20% TCS for Credit Cards Used Abroad: Why Your Foreign Trips May Get Costlier

Overseas credit card spends are under the ambit of the new TCS rate, but there are certain exemptions.

2 min read

Since announcing that credit card transactions outside India will attract 20 percent Tax Collected at Source (TCS) from 1 July, the Union Ministry of Finance had to clarify matters twice in two days.

  • First, it published a set of FAQs on Thursday, 18 May, that sought to clear the air around the new rules for the Liberalised Remittance Scheme (LRS).

  • Then, on Friday, 19 May, it issued another clarification in the form of a press release.

The latest: As per the press release, "any payments by an individual using their international Debit or Credit cards upto Rs 7 lakh per financial year will be excluded from the LRS limits and hence, will not attract any TCS."

Other exemptions: The new tax rate will also not be applicable for the following types of credit card transactions:

  • Transactions for education purposes

  • Transactions for medical purposes

The Centre has amended the rules under the Foreign Exchange Management Act, 1999, to ensure that credit card spends are covered under the Liberalised Remittance Scheme (LRS). The move, which was first announced in the Union Budget 2023-24, was done in consultation with the Reserve Bank of India (RBI).

Why it matters: The 20 percent TCS on overseas credit card transactions comes at a time when Indians are making up for foreign vacations lost during the COVID-19 pandemic.

While international purchases above Rs 7 lakh by the Indian credit cardholder could get costlier, there is little clarity on whether this will affect online purchases, too.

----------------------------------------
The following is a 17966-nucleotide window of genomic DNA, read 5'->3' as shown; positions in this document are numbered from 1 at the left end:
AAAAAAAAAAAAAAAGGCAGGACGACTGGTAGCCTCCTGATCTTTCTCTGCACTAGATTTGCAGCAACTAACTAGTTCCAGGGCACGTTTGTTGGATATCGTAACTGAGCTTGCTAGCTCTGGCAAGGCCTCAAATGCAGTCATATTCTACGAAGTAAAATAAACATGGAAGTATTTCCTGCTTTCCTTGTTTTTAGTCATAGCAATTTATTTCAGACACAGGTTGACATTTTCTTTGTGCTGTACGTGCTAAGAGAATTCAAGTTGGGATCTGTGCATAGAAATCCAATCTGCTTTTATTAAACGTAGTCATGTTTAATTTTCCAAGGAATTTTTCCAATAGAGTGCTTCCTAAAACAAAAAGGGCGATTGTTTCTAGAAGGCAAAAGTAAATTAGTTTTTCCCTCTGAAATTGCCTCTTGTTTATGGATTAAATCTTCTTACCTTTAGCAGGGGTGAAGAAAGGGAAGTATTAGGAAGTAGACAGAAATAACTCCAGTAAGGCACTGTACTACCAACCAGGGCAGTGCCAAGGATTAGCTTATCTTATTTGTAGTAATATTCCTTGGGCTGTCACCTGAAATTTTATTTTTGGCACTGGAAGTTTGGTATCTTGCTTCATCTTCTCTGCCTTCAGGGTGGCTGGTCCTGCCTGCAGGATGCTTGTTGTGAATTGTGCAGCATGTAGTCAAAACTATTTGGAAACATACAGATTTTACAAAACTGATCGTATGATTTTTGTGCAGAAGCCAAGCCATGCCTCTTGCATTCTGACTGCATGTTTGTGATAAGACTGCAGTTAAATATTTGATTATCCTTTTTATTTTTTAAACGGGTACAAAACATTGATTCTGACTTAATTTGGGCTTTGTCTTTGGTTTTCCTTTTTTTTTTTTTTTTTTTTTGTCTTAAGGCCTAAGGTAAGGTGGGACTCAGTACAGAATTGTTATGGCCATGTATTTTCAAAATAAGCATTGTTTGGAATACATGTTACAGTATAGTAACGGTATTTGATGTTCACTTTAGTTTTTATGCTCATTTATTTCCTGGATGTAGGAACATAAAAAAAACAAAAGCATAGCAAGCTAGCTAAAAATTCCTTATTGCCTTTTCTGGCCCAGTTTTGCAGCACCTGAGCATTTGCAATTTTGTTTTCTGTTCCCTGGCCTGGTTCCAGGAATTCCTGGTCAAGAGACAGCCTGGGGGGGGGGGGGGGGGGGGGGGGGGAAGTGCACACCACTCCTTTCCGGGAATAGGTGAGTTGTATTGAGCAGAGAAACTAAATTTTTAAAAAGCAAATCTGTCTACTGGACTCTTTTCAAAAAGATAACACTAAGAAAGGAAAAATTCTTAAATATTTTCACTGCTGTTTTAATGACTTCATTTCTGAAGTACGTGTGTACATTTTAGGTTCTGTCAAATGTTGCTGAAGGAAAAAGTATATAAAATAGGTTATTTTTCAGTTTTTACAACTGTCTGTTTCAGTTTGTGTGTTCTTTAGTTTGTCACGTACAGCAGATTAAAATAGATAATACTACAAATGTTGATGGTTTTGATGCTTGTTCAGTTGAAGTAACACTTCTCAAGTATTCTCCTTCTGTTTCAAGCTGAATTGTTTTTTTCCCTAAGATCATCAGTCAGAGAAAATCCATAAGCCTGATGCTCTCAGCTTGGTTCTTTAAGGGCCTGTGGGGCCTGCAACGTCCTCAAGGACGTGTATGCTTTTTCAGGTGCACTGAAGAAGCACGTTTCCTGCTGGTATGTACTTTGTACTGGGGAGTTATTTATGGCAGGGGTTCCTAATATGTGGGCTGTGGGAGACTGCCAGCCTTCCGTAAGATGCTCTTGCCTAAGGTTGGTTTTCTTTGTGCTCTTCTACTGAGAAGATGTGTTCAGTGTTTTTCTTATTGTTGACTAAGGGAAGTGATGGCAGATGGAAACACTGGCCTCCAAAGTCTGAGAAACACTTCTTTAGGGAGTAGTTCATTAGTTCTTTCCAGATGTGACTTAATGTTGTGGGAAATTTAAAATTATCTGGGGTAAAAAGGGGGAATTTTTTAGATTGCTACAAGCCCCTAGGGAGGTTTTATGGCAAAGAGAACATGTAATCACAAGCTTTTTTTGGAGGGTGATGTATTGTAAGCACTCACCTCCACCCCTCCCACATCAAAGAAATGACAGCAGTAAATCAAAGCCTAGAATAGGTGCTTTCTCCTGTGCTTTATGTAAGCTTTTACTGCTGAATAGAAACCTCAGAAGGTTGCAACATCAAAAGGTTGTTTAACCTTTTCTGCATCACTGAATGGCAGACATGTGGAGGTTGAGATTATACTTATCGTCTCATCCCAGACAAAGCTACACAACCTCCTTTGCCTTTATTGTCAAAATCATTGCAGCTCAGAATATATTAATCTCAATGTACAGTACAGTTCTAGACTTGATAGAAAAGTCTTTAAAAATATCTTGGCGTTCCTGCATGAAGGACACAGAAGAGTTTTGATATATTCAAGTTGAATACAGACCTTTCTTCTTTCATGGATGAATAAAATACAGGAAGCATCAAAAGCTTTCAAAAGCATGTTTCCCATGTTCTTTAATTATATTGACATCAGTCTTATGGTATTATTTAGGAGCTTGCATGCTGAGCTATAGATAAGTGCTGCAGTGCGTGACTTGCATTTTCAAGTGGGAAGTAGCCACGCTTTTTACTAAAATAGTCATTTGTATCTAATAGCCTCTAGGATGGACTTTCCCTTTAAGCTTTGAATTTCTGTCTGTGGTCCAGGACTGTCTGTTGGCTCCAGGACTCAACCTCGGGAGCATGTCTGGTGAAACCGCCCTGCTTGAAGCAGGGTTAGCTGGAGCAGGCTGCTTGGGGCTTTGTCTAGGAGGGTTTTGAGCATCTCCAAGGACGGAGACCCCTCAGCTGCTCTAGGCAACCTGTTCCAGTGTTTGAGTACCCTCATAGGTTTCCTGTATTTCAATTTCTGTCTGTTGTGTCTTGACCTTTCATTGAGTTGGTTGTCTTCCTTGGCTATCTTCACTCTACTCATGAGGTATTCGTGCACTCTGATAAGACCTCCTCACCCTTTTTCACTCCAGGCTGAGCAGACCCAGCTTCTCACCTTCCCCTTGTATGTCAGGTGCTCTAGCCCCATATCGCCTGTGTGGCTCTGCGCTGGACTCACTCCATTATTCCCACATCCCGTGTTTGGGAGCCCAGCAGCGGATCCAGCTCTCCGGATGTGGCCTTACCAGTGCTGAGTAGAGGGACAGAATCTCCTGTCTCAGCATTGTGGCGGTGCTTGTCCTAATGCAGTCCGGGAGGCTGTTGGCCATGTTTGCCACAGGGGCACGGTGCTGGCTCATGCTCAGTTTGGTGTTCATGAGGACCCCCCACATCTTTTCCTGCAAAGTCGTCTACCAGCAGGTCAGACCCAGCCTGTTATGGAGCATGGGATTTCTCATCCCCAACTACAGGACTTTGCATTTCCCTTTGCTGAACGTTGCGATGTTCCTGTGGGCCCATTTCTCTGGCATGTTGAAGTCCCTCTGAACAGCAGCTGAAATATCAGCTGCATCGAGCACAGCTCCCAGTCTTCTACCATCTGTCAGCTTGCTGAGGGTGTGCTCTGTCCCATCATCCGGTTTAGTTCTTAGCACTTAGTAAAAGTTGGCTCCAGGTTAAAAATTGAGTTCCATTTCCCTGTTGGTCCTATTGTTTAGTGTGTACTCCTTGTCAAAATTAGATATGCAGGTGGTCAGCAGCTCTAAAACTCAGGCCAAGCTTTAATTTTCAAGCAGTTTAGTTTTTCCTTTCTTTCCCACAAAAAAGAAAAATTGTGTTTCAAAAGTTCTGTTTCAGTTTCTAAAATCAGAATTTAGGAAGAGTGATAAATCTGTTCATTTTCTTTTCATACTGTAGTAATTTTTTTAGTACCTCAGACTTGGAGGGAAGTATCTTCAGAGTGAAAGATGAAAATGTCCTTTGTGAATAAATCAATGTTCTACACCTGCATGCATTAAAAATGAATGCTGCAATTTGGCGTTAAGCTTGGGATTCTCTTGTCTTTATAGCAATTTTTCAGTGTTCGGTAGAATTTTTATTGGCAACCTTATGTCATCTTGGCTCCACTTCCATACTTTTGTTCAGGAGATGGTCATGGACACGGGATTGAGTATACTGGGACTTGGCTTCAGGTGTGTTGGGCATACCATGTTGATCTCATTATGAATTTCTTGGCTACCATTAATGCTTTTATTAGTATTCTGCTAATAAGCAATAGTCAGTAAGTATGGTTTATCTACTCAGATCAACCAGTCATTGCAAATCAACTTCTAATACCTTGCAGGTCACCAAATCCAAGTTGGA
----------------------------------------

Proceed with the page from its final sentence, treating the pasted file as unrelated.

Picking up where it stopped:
1. What Is TCS?

    TCS is collected by the seller from the buyer on the purchase of any item. This is different from Tax Deducted at Source (TDS) which looks to collect tax directly from the source of income.

    While taxpayers can still apply for TCS refunds when filing their tax returns, fintech expert Ravisutanjani pointed out that "very few percentage of people would be willing to block 20% working capital or savings with government."

    "This move will act as a barrier and people would rather move to Cash, Help from Friends and other alternatives," he opined on Twitter.


By the numbers: In FY2022-23, Indians reportedly spent $12.51 billion on overseas travel. This was a 104 percent increase from the last fiscal year, when COVID-19 travel restrictions were still in place.

  • As per RBI data, in FY2022, domestic travellers shelled out a total of $6.13 billion in international destinations.

Of note: Foreign outward remittances above $250,000 (or Rs 2.06 crore) will require prior approval from the RBI, as per the Union Budget 2023-24.

Some perspective: Reacting to the government's flip-flop on the TCS charges, economics professor Deepanshu Mohan asked, "Could the government have not thought about these considerations before making the announcement and riling people up?"

  • "This isn’t one isolated instance too. Much of the economic policy-making space under the current government’s decision-making architecture suffers from a lack of instituting any critically reflective feedback loop or even learning from its own past mistakes," he said.

(This article was updated following the Finance Ministry's clarifications on 18 and 19 May 2023.)

(At The Quint, we are answerable only to our audience. Play an active role in shaping our journalism by becoming a member. Because the truth is worth it.)

Speaking truth to power requires allies like you.
Become a Member
Read More